“We didn't keep the Cat for very long. We found that we could do just as well by contracting with other Cat operators during the relatively few times each year when we needed help getting to a well site.”
Water accounts for most of the ATS loads and is hauled in a process that Breit describes as a “circle that never ends.” It starts when rigs drilling deep into the Earth — up to 4,000 feet — release brackish salt water with the crude oil. ATS vacuums up the brine from collector tanks at the well sites and transports it 20 to 30 miles to disposal wells where it is pumped back into the ground, far from the natural water table and vegetation.
ATS vacuum trucks haul water to sites where new oil wells are being drilled and existing wells are being overhauled. Some of the water is mixed with chemicals to improve the drilling process or to help the crude oil flow more efficiently. Water also is needed for the concrete used in well casings.
The water cycle keeps the nine ATS vacuum trucks rolling seven days a week. The oil and natural gas sites are within 100 miles of Hays, but many of them are difficult to reach under the best of conditions. Most of the water hauls are made over bone-jarring, frame-rattling terrain.
Myths aside, it becomes clear very quickly that the western Kansas prairie where the oilfields lie is not flat. It is chopped up with hills and ridges and valleys. Creeks and streams crisscross the region and run full during the wettest times of the year.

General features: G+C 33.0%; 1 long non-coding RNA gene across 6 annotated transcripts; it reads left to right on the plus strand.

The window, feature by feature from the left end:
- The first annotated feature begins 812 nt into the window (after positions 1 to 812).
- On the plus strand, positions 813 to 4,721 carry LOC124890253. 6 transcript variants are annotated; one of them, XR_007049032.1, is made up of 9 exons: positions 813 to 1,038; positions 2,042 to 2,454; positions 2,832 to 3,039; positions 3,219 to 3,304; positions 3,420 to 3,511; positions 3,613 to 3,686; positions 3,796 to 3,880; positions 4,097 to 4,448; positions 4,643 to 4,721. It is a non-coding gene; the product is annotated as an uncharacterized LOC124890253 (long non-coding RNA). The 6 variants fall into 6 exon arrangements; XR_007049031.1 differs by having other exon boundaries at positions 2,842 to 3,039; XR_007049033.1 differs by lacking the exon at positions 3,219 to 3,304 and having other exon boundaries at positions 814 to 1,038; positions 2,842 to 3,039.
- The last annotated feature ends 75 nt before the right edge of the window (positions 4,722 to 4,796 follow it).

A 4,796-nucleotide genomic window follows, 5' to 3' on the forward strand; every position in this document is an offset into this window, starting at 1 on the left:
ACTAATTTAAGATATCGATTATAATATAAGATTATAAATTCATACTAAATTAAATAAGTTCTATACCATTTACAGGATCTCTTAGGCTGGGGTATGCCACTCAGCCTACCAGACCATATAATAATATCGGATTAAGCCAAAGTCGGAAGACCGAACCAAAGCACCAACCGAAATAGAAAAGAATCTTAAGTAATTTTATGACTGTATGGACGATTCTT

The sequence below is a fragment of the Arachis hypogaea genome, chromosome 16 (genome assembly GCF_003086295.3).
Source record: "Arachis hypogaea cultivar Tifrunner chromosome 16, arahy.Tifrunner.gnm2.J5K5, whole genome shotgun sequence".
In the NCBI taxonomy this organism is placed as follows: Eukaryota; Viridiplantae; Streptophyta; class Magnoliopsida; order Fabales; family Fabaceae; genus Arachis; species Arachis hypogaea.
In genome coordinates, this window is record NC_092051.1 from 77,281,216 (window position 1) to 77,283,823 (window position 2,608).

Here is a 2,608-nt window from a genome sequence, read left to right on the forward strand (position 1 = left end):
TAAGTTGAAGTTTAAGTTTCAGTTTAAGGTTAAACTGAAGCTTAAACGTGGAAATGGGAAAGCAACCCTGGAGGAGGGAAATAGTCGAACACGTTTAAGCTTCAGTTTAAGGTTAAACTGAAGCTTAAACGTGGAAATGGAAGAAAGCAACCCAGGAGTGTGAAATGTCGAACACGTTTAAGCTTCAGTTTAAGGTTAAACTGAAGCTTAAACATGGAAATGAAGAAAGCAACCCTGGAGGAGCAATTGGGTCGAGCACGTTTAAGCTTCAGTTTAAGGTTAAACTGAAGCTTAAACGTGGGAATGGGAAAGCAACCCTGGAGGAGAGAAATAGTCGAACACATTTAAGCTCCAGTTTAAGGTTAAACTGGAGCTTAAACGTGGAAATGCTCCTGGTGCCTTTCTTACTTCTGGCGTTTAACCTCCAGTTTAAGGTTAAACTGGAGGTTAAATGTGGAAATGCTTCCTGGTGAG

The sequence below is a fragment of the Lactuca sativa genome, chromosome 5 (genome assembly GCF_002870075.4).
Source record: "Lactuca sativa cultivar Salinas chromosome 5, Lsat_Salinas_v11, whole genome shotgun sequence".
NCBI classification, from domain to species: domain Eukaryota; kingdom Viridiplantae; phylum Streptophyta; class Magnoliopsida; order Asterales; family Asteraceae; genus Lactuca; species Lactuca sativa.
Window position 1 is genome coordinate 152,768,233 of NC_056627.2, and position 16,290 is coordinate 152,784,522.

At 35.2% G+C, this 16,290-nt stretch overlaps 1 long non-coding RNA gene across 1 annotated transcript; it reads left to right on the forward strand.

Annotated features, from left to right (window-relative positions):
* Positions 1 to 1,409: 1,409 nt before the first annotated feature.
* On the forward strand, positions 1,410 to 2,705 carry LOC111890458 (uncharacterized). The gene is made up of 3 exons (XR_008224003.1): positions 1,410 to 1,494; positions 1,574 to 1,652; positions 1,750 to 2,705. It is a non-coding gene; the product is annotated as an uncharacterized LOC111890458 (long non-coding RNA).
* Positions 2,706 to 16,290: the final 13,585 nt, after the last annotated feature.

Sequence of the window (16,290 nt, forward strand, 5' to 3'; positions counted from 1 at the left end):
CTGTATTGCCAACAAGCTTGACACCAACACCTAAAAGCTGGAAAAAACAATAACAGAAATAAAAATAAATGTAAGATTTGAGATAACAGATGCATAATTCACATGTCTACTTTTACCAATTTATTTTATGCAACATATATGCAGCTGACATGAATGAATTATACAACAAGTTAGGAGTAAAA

Once a driver leaves the state roads, he encounters county roads that are so ragged with potholes and rocks that they can't be graded. Most of the county roads are surfaced with crushed limestone, which can make driving treacherous when wet or icy. From there, the roads leading to the drilling sites become little more than rutted trails.
The constant vibrations and bouncing over the oilfield terrain take a terrible toll on the trucks (and the drivers). Plastic dashboards have shattered, and the frame was split on one of the ATS trucks. The rough roads even contributed to a back injury that resulted in surgery for Breit.
Bad weather makes the driving conditions even worse. When it gets wet from snow or rain, truck tires must be chained up. In fact, the trucks carry chains throughout the year, but sometimes that is not enough. Sometimes, the company has to call in a Cat tractor to pull the vacuum trucks through the muck. “We have to get to the job site no matter what,” Breit says.
To contend with these operating conditions, Breit relies on Mack trucks. The fleet includes a mix that includes Mack Granite, CH, RD, and RB models. The trucks have a tare weight of approximately 28,000 and are capable of a 54,000-lb loaded weight.
“I've always liked Mack trucks,” Breit says. “They are tough, and they are built for the sort of operating conditions that we face in the oilfield. I started ATS with a used 1981 Mack R-Model.
“I like the Mack transmissions that can operate three PTOs and the military-style heavy-duty suspensions. Mack provides a rugged drivetrain. In seven years, we haven't lost a differential. Mack has made a lot of progress on the driver comfort side, and our newest trucks are very comfortable. In the past, drivers wore out before the trucks did.”